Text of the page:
Unfortunately, this summit revealed another 3 pitches to the true summit, which was estimated to be only a few meters higher. The rock slabs on the western side of the ridge were appalling, while the more solid eastern side had now tilted itself into a vertical position. It was 2pm, our latest possible turnaround time, and only 4 hours away from darkness. Hence we had no option but to turn for home.
By the time we found ourselves at the top of the greasy chimney we estimated we had only an hour and a half of daylight left, which allowed (just) enough time to do the three abseils and down climb the tricky snowgrass slope to easier ground in the twilight. We dug a turf bollard and dropped down the first abseil, only to find that we’d miscalculated the resistance of the turf bollard on our rope, and we could not retrieve it. Buggar! Buggar! Buggar! No warm sleeping bags for us tonight. We ascended the rope and proceeded to find ourselves a comfortable posy for the night. Sunrise was a very long 770 minutes away after sunset. The temperature dropped from 6 to 2 degrees at dawn. We shivered and suffered to a very long and starry night.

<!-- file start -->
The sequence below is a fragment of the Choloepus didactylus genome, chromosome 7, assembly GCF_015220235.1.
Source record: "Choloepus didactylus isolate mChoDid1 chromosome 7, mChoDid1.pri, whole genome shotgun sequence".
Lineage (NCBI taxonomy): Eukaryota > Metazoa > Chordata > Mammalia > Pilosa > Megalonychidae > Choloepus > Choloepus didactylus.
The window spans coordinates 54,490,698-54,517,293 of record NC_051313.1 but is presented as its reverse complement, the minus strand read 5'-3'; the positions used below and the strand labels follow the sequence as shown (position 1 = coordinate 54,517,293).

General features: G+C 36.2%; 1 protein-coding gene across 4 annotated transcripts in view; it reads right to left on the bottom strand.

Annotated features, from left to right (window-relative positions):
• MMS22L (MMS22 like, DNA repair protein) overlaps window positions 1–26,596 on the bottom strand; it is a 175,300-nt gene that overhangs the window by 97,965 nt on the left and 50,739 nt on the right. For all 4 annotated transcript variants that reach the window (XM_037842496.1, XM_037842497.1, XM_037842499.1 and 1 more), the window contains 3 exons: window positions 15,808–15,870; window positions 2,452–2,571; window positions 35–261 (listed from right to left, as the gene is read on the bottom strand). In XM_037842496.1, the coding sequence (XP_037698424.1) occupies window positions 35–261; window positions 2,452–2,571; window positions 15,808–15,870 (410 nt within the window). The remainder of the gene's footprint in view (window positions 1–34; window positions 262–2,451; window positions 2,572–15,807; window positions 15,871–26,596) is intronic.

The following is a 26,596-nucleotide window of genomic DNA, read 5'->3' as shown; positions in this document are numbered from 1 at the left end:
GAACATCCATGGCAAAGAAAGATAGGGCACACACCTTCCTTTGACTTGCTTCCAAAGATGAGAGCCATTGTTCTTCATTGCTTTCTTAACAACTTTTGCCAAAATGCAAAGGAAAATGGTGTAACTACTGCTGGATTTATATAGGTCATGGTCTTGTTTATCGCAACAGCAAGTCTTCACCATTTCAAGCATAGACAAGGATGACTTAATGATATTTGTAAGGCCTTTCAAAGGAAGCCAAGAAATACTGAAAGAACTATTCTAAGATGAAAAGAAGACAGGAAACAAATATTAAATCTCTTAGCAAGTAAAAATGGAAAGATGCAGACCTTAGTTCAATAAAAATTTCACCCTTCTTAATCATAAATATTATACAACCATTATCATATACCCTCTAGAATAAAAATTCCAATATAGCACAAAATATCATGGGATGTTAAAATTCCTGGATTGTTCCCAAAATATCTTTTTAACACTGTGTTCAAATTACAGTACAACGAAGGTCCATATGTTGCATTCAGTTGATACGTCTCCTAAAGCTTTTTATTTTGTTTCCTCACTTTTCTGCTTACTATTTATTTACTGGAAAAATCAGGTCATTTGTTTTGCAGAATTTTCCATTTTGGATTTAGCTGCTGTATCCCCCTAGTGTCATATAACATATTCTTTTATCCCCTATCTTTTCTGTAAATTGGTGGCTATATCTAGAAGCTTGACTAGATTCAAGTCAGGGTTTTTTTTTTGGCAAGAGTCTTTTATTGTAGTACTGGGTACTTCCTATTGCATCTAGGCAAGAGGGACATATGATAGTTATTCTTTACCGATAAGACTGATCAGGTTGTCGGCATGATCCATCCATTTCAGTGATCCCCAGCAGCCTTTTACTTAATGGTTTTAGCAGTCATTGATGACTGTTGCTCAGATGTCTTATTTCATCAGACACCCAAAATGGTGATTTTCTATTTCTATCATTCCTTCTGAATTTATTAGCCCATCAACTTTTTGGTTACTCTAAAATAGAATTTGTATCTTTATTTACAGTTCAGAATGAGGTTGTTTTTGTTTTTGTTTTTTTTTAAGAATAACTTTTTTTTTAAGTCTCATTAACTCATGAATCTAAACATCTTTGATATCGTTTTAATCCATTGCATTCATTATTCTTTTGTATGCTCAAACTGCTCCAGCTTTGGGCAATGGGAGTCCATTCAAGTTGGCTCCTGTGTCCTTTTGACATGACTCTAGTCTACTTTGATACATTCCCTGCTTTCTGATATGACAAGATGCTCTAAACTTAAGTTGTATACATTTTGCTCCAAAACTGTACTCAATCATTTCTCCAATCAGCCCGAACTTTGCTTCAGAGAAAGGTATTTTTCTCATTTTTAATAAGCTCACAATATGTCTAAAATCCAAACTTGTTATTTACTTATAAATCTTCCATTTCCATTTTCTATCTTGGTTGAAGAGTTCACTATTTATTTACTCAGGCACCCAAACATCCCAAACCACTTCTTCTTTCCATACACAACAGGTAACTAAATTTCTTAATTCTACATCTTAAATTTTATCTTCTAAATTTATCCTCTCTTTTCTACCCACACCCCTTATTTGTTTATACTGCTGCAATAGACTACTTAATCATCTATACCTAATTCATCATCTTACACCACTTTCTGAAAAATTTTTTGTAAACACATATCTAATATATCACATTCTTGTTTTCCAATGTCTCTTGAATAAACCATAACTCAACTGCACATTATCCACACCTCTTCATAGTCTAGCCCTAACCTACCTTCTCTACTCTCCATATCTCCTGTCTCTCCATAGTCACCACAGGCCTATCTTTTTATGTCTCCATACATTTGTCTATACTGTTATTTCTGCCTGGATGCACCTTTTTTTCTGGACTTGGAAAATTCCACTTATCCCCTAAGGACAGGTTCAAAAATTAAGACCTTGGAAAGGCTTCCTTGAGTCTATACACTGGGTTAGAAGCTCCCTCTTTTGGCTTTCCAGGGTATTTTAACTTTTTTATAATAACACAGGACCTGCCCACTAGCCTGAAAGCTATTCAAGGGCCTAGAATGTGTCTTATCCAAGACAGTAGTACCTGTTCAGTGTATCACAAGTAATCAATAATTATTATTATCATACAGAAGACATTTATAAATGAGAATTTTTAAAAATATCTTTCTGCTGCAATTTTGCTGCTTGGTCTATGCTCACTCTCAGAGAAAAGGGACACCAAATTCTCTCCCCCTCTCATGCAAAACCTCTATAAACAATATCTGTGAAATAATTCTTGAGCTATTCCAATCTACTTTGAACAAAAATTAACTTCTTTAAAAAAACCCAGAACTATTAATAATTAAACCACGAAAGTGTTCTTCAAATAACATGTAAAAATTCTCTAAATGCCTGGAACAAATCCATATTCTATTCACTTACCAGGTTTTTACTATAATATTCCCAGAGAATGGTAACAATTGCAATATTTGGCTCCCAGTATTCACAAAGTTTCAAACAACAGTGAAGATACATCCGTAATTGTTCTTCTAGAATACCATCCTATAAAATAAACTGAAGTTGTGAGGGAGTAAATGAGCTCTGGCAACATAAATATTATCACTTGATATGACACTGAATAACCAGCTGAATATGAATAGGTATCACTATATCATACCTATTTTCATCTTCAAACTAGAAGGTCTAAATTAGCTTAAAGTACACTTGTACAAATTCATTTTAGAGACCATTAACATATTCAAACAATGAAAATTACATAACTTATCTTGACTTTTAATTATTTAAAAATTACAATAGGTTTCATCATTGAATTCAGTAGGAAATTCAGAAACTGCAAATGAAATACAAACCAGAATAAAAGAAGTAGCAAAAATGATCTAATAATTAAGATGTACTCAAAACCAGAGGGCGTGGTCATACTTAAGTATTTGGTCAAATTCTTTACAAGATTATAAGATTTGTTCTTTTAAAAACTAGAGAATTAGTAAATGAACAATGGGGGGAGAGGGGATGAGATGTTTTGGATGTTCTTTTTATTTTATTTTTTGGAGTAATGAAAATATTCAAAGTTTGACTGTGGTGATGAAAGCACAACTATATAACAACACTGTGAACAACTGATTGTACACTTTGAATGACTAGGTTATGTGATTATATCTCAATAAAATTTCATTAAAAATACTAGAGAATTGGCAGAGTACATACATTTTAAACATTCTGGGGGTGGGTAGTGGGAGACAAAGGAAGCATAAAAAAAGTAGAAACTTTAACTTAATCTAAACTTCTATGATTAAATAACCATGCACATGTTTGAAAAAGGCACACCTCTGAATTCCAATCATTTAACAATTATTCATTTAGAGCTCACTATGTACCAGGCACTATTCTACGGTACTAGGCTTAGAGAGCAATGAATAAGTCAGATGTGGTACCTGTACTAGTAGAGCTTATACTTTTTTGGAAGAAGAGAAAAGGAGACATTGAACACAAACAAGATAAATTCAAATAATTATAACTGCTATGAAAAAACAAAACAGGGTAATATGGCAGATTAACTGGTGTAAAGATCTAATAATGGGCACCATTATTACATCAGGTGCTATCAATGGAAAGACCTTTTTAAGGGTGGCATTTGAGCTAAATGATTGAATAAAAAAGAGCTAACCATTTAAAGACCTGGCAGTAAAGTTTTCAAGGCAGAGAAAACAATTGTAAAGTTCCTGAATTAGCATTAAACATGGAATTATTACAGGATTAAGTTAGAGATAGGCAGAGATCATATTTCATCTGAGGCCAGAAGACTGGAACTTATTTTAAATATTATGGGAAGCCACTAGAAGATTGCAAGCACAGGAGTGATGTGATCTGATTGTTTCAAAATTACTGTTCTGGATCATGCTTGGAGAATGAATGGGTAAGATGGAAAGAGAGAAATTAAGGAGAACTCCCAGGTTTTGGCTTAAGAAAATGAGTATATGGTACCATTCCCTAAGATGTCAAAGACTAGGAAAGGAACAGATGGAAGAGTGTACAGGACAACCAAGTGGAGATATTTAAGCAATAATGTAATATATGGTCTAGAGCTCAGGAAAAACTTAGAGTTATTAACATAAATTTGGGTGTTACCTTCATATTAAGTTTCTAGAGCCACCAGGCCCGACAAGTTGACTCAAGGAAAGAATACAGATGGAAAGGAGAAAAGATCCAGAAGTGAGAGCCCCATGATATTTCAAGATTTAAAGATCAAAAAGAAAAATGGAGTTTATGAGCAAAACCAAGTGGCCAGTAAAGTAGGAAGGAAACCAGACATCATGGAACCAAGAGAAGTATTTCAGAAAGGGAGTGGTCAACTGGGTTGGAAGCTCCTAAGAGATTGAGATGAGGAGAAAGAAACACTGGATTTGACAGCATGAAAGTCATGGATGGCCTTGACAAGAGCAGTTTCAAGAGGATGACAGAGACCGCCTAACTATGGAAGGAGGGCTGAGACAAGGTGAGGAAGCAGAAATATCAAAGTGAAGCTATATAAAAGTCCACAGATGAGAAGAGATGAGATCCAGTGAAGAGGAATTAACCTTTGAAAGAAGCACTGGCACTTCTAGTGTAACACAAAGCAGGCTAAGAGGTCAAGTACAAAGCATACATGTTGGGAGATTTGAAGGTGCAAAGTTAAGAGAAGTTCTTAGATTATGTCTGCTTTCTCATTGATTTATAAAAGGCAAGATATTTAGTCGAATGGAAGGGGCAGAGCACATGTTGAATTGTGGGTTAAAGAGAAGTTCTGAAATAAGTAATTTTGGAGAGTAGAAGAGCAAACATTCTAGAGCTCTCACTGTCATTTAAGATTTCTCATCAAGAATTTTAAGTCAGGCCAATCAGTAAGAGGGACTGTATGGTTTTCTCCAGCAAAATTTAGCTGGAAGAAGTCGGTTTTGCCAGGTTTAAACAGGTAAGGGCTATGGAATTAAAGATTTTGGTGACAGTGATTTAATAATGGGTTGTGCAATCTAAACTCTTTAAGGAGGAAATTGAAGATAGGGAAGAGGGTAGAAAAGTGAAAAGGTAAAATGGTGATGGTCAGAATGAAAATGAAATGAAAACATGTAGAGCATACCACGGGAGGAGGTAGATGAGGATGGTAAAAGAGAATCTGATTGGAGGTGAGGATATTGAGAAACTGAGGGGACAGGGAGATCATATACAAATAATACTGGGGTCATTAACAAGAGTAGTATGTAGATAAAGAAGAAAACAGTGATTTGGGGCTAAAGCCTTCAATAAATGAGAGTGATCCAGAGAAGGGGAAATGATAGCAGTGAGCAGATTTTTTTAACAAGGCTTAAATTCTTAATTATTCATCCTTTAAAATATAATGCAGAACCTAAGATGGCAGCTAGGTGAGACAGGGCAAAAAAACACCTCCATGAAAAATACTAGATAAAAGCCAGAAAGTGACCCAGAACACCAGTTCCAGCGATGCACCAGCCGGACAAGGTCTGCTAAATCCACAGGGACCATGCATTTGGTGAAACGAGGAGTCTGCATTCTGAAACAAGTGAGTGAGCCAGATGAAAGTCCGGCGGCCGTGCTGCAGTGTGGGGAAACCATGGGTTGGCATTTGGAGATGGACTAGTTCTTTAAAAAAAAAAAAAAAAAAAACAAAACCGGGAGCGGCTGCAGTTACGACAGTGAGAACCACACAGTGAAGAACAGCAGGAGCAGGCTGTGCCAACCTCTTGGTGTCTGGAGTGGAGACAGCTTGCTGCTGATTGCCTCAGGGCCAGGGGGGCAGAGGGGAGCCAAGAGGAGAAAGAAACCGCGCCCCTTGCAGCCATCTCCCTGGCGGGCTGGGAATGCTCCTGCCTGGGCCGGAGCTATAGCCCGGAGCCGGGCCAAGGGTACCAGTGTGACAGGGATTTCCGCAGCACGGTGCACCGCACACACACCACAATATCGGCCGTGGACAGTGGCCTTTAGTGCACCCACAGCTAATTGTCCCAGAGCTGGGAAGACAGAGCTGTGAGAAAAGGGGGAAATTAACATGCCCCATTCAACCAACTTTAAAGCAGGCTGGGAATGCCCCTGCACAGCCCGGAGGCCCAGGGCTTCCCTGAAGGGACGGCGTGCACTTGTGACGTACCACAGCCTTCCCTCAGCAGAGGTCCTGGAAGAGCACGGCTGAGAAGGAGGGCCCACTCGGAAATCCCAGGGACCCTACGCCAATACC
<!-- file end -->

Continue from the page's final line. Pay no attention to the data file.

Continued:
Sunshine saw us acting like reptiles at first before we continued to retreat back to our high camp meeting a concerned John enroute.
We spent another comfortable night at our high camp before starting the process of returning to civilisation.
Thanks to all on the trip, and a very special credit has to go to the pruning saw who made it all possible.
Postscript. Three of us later attempted Mt Rolleston via Rome ridge, only to be defeated by old (hard) glacier ice and some end of season difficulties.
Posted By: Narina Sutherland